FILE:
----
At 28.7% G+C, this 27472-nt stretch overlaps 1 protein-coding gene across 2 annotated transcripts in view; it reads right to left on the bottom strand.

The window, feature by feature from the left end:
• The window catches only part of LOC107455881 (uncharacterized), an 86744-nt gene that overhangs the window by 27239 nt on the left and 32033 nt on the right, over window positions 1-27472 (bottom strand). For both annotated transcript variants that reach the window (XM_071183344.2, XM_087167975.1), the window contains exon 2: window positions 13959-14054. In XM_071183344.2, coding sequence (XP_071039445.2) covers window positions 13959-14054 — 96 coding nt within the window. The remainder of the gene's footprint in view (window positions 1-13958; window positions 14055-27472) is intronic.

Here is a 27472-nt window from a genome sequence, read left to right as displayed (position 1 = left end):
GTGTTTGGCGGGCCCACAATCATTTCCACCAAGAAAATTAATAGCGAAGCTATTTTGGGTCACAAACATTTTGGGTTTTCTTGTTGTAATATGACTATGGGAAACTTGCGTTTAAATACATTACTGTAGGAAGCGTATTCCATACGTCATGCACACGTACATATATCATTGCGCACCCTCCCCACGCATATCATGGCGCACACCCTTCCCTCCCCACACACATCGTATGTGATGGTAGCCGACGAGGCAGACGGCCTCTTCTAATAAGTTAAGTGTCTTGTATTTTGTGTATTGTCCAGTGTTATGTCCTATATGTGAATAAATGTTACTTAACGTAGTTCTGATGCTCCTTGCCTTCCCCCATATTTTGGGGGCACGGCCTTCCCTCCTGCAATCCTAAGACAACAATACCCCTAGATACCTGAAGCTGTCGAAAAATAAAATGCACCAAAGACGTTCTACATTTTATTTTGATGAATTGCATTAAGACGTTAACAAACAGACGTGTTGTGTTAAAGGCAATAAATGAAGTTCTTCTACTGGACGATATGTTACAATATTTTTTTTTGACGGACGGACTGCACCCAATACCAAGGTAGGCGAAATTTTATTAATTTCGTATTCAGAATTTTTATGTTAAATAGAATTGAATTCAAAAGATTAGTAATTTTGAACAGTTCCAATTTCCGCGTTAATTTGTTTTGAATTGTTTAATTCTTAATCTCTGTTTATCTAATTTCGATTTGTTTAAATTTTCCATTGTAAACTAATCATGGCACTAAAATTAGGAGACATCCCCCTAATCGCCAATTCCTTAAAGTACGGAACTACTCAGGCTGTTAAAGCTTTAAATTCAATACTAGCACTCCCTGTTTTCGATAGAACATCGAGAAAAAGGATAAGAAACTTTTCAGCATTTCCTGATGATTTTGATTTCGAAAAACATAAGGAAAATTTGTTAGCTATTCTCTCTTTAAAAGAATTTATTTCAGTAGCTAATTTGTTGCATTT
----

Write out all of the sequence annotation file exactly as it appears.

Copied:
At 28.7% G+C, this 27472-nt stretch overlaps 1 protein-coding gene across 2 annotated transcripts in view; it reads right to left on the bottom strand.

The window, feature by feature from the left end:
• The window catches only part of LOC107455881 (uncharacterized), an 86744-nt gene that overhangs the window by 27239 nt on the left and 32033 nt on the right, over window positions 1-27472 (bottom strand). For both annotated transcript variants that reach the window (XM_071183344.2, XM_087167975.1), the window contains exon 2: window positions 13959-14054. In XM_071183344.2, coding sequence (XP_071039445.2) covers window positions 13959-14054 — 96 coding nt within the window. The remainder of the gene's footprint in view (window positions 1-13958; window positions 14055-27472) is intronic.

Here is a 27472-nt window from a genome sequence, read left to right as displayed (position 1 = left end):
GTGTTTGGCGGGCCCACAATCATTTCCACCAAGAAAATTAATAGCGAAGCTATTTTGGGTCACAAACATTTTGGGTTTTCTTGTTGTAATATGACTATGGGAAACTTGCGTTTAAATACATTACTGTAGGAAGCGTATTCCATACGTCATGCACACGTACATATATCATTGCGCACCCTCCCCACGCATATCATGGCGCACACCCTTCCCTCCCCACACACATCGTATGTGATGGTAGCCGACGAGGCAGACGGCCTCTTCTAATAAGTTAAGTGTCTTGTATTTTGTGTATTGTCCAGTGTTATGTCCTATATGTGAATAAATGTTACTTAACGTAGTTCTGATGCTCCTTGCCTTCCCCCATATTTTGGGGGCACGGCCTTCCCTCCTGCAATCCTAAGACAACAATACCCCTAGATACCTGAAGCTGTCGAAAAATAAAATGCACCAAAGACGTTCTACATTTTATTTTGATGAATTGCATTAAGACGTTAACAAACAGACGTGTTGTGTTAAAGGCAATAAATGAAGTTCTTCTACTGGACGATATGTTACAATATTTTTTTTTGACGGACGGACTGCACCCAATACCAAGGTAGGCGAAATTTTATTAATTTCGTATTCAGAATTTTTATGTTAAATAGAATTGAATTCAAAAGATTAGTAATTTTGAACAGTTCCAATTTCCGCGTTAATTTGTTTTGAATTGTTTAATTCTTAATCTCTGTTTATCTAATTTCGATTTGTTTAAATTTTCCATTGTAAACTAATCATGGCACTAAAATTAGGAGACATCCCCCTAATCGCCAATTCCTTAAAGTACGGAACTACTCAGGCTGTTAAAGCTTTAAATTCAATACTAGCACTCCCTGTTTTCGATAGAACATCGAGAAAAAGGATAAGAAACTTTTCAGCATTTCCTGATGATTTTGATTTCGAAAAACATAAGGAAAATTTGTTAGCTATTCTCTCTTTAAAAGAATTTATTTCAGTAGCTAATTTGTTGCATTT